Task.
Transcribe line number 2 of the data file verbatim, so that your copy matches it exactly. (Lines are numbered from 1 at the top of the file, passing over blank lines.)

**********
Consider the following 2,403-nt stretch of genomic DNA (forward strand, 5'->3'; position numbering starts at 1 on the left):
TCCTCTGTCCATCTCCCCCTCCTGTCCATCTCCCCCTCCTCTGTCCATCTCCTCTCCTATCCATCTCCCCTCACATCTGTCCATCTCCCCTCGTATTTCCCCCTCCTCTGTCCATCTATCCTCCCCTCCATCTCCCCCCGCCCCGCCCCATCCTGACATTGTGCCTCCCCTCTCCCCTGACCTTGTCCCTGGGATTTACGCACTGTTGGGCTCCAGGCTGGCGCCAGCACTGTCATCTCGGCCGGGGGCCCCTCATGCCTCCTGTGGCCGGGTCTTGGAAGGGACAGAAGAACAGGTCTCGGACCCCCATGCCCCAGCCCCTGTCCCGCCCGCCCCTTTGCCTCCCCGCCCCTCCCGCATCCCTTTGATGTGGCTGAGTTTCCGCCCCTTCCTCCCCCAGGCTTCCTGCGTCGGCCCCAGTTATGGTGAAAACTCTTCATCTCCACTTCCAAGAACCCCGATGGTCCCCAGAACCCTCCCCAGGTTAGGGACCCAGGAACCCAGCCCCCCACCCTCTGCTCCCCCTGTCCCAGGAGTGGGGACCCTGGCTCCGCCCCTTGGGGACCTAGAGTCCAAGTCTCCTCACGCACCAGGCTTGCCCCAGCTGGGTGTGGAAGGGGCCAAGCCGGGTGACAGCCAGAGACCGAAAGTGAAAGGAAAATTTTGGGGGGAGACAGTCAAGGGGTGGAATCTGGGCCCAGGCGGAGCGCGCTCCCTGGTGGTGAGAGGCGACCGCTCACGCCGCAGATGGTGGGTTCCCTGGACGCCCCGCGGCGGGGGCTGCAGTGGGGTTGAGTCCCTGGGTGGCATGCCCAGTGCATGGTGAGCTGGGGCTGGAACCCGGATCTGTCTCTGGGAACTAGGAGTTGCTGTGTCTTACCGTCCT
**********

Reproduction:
TCCTCTGTCCATCTCCCCCTCCTGTCCATCTCCCCCTCCTCTGTCCATCTCCTCTCCTATCCATCTCCCCTCACATCTGTCCATCTCCCCTCGTATTTCCCCCTCCTCTGTCCATCTATCCTCCCCTCCATCTCCCCCCGCCCCGCCCCATCCTGACATTGTGCCTCCCCTCTCCCCTGACCTTGTCCCTGGGATTTACGCACTGTTGGGCTCCAGGCTGGCGCCAGCACTGTCATCTCGGCCGGGGGCCCCTCATGCCTCCTGTGGCCGGGTCTTGGAAGGGACAGAAGAACAGGTCTCGGACCCCCATGCCCCAGCCCCTGTCCCGCCCGCCCCTTTGCCTCCCCGCCCCTCCCGCATCCCTTTGATGTGGCTGAGTTTCCGCCCCTTCCTCCCCCAGGCTTCCTGCGTCGGCCCCAGTTATGGTGAAAACTCTTCATCTCCACTTCCAAGAACCCCGATGGTCCCCAGAACCCTCCCCAGGTTAGGGACCCAGGAACCCAGCCCCCCACCCTCTGCTCCCCCTGTCCCAGGAGTGGGGACCCTGGCTCCGCCCCTTGGGGACCTAGAGTCCAAGTCTCCTCACGCACCAGGCTTGCCCCAGCTGGGTGTGGAAGGGGCCAAGCCGGGTGACAGCCAGAGACCGAAAGTGAAAGGAAAATTTTGGGGGGAGACAGTCAAGGGGTGGAATCTGGGCCCAGGCGGAGCGCGCTCCCTGGTGGTGAGAGGCGACCGCTCACGCCGCAGATGGTGGGTTCCCTGGACGCCCCGCGGCGGGGGCTGCAGTGGGGTTGAGTCCCTGGGTGGCATGCCCAGTGCATGGTGAGCTGGGGCTGGAACCCGGATCTGTCTCTGGGAACTAGGAGTTGCTGTGTCTTACCGTCCT